When Covid-19 disrupted our family vacation plans for the summer, it felt like just one more disappointment to pile on the already big heap of losses. But my wife, daughters and I regrouped and came up with another idea. Since it looked like we were going to be spending a lot of time at home this summer, what if we took up the spiritual practice of placemaking?
So we took the money saved up for vacation and decided to invest it in a couple ways (the latter being a much costlier investment): planting a garden and remodeling our basement. It’s turned out to be one of the most life-giving and meaningful summers we’ve had in a while, even with the constraints and so much stress and uncertainty.
In her wonderful book Placemaker: Cultivating Places of Comfort, Beauty and Peace (Zondervan, 2019), Christie Purifoy defines placemaking as “deliberately sending your roots deep into a place, like a tree. It means allowing yourself to be nourished by a place even as you shape it for the better” (p.12).
I like that. Allowing yourself to be nourished by a place…even as you shape it for the better. For good and for ill, we play a part in shaping the places we live, which in turn shape us.
Purifoy points out that as creatures, we were never meant to merely consume the gifts of creation. Genesis reveals that our vocation as divine image-bearers has always been to collaborate with and participate in the triune God’s work of tending and cultivating the places in which we have been placed. “Making and tending good and beautiful places is not a dishonorable retreat. It is a holy pursuit” (p.9). Placemaking is essential for our own flourishing, the flourishing of others and the entire creation. It’s God-honoring, holy work.
So I planted a garden for the first time in my adult life. My neighbor Neal, who I affectionately refer to as my “Gardening Yoda,” brought over his tiller and helped me break up the hard, stubborn ground. He gave me some tips on how to plant, and then I went for it. I got down on my hands and knees and started playing in the soil, beads of sweat gliding down my bald head and dirt crammed under my finger nails. Every morning I go out to water and walk the rows and gingerly inspect the different plants springing up—green beans, brussels sprouts, tomatoes, cucumbers, sweet corn (my peas and lettuce didn’t quite make it). And about every other day I’m out pulling weeds (I forgot how everything grows so quickly in the rich Iowa soil and dogged humidity, including weeds!).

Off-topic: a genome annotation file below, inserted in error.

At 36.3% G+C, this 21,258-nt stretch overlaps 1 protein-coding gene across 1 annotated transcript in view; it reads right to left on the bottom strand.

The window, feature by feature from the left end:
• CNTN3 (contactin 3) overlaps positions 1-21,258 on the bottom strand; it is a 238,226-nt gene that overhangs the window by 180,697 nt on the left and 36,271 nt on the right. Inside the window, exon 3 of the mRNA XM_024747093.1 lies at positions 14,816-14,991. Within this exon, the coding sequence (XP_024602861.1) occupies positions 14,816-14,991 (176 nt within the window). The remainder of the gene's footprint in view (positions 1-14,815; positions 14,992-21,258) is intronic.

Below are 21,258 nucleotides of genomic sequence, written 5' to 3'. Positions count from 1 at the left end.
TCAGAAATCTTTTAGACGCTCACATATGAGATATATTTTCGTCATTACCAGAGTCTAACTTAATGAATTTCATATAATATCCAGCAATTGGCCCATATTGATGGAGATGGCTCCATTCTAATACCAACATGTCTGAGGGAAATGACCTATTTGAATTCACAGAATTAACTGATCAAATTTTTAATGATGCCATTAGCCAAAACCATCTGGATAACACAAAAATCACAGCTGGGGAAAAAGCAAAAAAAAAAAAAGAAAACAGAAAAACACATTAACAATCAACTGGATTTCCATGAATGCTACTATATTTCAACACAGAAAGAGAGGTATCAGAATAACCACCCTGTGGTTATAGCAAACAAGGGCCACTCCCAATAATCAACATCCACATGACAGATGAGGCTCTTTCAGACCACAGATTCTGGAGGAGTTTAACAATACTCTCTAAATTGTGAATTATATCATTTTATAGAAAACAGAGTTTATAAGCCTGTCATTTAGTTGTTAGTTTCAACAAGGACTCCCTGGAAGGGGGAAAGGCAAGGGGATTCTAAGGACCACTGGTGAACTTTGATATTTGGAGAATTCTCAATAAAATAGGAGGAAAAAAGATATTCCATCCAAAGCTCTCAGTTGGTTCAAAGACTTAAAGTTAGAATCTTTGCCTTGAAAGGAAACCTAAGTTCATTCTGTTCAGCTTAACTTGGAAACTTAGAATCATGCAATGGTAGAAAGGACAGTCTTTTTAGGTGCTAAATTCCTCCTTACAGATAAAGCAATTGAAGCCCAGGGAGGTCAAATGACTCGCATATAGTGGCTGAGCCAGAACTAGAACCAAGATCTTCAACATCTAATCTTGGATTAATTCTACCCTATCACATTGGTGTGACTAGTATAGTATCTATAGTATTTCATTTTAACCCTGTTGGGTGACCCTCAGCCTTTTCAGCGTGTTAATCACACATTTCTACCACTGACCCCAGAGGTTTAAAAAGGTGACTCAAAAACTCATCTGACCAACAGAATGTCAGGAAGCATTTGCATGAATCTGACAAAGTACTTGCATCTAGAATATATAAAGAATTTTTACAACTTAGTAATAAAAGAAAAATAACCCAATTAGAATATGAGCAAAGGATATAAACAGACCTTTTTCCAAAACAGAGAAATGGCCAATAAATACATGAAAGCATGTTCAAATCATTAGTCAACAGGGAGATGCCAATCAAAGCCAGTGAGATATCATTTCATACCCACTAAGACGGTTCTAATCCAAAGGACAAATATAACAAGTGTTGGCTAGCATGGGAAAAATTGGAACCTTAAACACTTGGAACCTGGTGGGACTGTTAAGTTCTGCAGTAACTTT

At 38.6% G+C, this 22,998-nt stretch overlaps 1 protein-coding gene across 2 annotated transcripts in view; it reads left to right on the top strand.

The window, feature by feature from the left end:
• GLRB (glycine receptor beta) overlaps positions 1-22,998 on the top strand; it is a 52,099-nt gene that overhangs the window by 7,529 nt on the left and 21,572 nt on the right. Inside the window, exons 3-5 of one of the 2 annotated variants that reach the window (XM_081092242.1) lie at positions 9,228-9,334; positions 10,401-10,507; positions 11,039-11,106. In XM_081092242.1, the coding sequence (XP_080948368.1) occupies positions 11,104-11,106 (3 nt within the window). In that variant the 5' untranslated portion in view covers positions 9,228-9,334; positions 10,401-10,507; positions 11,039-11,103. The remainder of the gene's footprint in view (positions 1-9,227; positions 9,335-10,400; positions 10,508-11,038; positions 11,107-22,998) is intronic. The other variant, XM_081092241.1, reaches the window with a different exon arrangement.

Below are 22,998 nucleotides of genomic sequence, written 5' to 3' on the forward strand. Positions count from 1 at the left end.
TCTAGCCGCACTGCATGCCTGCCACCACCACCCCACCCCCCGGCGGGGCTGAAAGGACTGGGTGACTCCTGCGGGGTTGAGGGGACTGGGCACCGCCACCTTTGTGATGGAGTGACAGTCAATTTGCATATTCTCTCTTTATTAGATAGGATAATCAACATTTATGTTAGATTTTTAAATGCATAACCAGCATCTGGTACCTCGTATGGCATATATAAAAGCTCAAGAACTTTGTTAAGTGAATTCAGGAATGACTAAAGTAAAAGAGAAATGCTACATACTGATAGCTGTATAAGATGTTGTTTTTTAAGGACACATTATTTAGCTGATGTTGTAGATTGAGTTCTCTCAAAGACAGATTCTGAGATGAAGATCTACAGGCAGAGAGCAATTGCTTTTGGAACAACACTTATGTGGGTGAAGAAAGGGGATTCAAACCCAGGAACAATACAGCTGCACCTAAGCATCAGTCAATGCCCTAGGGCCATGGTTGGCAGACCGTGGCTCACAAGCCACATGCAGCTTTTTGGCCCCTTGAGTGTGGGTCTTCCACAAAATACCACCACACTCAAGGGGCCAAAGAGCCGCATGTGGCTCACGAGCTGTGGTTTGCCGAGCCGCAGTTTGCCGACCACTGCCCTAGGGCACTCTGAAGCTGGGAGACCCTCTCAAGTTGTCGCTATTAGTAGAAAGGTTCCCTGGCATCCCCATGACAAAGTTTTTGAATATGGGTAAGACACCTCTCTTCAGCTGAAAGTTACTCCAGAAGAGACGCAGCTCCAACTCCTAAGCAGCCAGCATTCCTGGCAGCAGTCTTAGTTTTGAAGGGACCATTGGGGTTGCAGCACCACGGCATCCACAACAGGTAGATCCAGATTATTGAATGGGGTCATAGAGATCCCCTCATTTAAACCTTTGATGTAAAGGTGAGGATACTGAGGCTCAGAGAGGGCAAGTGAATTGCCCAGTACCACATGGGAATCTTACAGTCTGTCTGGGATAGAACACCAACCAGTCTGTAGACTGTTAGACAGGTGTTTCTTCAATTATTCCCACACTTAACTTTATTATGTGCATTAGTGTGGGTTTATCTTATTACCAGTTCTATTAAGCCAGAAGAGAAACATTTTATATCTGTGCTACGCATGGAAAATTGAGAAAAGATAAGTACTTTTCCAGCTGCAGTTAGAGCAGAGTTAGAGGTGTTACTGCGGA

So there’s the garden. And then there’s the basement. This one’s been a lot more work, remodeling that tired, old space as we anticipate the arrival of our new granddaughter in October (she and her mother will be living with us). I’m not “handy” by nature any more than I naturally have a “green thumb.” But once more, we decided to just jump in and go for it. Ripping up old carpet, washing down walls and filling in cracks, putting on fresh paint, sanding wood panels and restoring the whole thing with an aura of new creation.
Here’s the remarkable thing about both of these projects: engaging them has truly been a spiritual practice for me. Being a placemaker, tending the soil of a garden and restoring a tired basement, has helped me to slow down, open my eyes, and attend to the physicality and nuances of the place where I am.
It’s been hard work and at times exhausting, but it’s a good kind of exhaustion. The kind of work that has awakened me to God’s presence in this place, nourished my own soul, and strengthened relationships not just with my wife and daughters but with our neighbors (sharing our produce with others in the neighborhood has brought so much joy and connection). It has also reminded me of just how embodied we are as human beings, which is much needed in this season of all things digital where so much feels like “placeless-ness” or what James Howard Kunstler calls “a geography of nowhere.” But we can only exist somewhere, and we really are inescapably a placed people. “To be rooted,” wrote the great philosopher Simon Weil, “is perhaps the most important and least recognized need of the human soul.”
What would it look like for you to embrace your calling as a placemaker, right where you are? It doesn’t need to be a major project and it need not require lots of money or skill and talent. It can involve small steps, little acts carried out with humility and love for the places where we dwell, and a deep reverence for the God who has placed us there and to whom every place belongs.